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Posted inEducation

Education reform: Feds find Connecticut’s plans lacking

Reviewers at the federal education department found the way Connecticut measures the performance of its public schools lacking and its plans to begin tracking the achievement of English learners vague. State officials must now decide whether they want to revise or defend Connecticut’s plan for complying with federal law before U.S. Education Secretary Betsy DeVos officially considers whether to approve or reject it.

Posted inCT Viewpoints

Doing better for all Connecticut Learners

Learning a new language could be daunting and especially more challenging for new immigrants that not only come face to face with a new culture, but to a totally different environment. Most times children adapt easily, but in the case of English Language Learners, the assimilating process may take longer than most, particularly when the primary language spoken at home is not English.

Posted inCT Viewpoints

Parent: Racism is at the heart of Connecticut’s ELL failures

Connecticut’s school policies don’t value the language and the culture that English language learners bring to the societal table. Said differently, the people who make laws and set educational policies along with those who oversee educating our children — legislators, voters, commissioners of education, union officials, boards of education members and superintendents of schools — don’t value immigrants.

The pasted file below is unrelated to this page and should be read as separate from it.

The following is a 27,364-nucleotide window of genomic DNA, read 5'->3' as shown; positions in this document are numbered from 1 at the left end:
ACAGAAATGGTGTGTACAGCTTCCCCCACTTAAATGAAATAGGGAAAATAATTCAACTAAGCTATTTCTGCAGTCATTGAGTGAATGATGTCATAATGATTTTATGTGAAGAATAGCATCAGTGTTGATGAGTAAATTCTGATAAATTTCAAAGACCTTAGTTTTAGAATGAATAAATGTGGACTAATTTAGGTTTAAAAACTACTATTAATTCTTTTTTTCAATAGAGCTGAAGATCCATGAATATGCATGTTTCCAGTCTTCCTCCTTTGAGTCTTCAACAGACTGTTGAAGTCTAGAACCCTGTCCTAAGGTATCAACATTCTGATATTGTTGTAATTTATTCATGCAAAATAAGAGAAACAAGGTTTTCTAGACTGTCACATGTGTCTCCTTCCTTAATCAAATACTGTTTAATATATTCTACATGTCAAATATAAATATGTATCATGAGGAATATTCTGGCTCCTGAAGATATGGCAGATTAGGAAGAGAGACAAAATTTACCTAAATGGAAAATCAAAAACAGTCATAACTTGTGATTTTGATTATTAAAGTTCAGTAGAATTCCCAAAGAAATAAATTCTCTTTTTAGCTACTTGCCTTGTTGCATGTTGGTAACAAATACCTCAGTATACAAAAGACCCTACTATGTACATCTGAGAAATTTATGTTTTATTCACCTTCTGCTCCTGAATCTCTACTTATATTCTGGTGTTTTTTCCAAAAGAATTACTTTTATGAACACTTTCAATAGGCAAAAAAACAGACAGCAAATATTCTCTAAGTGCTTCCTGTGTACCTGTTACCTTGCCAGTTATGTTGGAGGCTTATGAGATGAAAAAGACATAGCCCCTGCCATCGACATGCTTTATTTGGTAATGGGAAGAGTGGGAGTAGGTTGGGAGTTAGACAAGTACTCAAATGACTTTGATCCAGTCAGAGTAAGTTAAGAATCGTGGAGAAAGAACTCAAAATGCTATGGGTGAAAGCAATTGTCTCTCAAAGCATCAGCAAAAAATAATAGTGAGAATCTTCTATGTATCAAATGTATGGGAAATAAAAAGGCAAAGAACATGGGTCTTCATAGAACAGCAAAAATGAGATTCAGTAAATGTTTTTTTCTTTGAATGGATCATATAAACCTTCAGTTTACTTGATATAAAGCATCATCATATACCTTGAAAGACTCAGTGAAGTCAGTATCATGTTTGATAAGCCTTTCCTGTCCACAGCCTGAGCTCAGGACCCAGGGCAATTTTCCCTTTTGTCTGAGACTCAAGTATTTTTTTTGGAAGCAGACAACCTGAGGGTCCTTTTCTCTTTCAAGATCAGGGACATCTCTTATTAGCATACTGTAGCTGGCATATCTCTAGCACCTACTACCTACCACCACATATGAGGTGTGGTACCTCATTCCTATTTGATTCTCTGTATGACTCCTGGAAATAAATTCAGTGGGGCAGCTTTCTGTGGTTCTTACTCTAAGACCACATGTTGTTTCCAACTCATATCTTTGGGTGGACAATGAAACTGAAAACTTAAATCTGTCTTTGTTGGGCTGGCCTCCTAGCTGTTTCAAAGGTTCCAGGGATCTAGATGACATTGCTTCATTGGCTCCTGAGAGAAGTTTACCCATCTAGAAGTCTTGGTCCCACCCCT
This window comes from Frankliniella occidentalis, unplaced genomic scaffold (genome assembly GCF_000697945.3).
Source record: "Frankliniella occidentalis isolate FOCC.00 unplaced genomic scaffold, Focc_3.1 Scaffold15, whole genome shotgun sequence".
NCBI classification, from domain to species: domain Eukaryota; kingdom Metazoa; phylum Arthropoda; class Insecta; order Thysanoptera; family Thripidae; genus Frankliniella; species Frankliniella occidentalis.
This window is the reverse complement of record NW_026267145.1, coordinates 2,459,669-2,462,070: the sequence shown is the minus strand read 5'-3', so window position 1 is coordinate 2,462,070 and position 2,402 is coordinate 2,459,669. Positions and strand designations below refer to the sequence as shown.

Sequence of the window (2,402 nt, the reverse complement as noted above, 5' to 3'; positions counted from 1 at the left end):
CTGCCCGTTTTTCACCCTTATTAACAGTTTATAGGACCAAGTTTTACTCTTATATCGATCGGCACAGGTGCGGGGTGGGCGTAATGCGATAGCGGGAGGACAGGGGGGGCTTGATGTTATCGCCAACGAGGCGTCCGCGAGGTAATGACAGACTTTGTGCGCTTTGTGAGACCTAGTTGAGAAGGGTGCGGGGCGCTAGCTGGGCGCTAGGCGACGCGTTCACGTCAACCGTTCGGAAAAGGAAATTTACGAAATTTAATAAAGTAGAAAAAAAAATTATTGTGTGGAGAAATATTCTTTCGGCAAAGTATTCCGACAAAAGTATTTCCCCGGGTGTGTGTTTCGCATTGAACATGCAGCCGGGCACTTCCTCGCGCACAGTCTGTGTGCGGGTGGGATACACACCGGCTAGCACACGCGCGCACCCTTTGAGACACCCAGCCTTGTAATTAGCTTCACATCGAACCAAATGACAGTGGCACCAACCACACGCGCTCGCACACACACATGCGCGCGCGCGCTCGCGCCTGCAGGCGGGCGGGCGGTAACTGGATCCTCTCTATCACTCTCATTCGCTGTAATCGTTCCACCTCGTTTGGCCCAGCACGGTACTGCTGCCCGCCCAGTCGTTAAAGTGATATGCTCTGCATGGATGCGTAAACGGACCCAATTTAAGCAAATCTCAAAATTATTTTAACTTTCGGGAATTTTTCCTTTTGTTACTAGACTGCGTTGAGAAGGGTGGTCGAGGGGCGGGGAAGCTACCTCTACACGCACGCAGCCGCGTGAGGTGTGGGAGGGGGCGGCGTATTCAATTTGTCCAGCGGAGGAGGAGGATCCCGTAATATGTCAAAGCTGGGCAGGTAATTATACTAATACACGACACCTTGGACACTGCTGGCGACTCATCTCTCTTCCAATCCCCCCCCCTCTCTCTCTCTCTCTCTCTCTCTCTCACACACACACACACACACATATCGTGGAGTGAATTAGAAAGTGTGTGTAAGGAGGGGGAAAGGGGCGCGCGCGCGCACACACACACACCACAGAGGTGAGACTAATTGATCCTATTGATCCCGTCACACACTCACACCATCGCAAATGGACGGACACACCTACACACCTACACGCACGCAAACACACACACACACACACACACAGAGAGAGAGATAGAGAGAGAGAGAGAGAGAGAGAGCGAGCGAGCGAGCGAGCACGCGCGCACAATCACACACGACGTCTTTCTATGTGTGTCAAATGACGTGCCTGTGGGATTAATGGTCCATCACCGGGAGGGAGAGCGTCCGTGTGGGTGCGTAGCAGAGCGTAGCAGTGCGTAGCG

Posted inEducation

Education Commissioner Wentzell: ‘Our English learners need more support’

“The efforts around English learners are one of our most important priorities,” says state education Commissioner Dianna Wentzell said. “… Our English learners need more support than they are currently getting, and we know that because of our data.” The Mirror sat down recently with Wentzell to speak about the state’s approach to providing that support.

Posted inEducation

Special Report: Education, Diversity and Change in Fairfield County

Fairfield County, a region marked by sharp disparities in income and in urban and suburban life, faces particular challenges in assuring all its residents a quality education. Today, a special report, “Education, Diversity and Change in Fairfield County,” explores the issue through in-­depth policy reporting, interactive maps and charts, photo galleries and opinion pieces written by teachers from the Connecticut Writing Project at Fairfield University.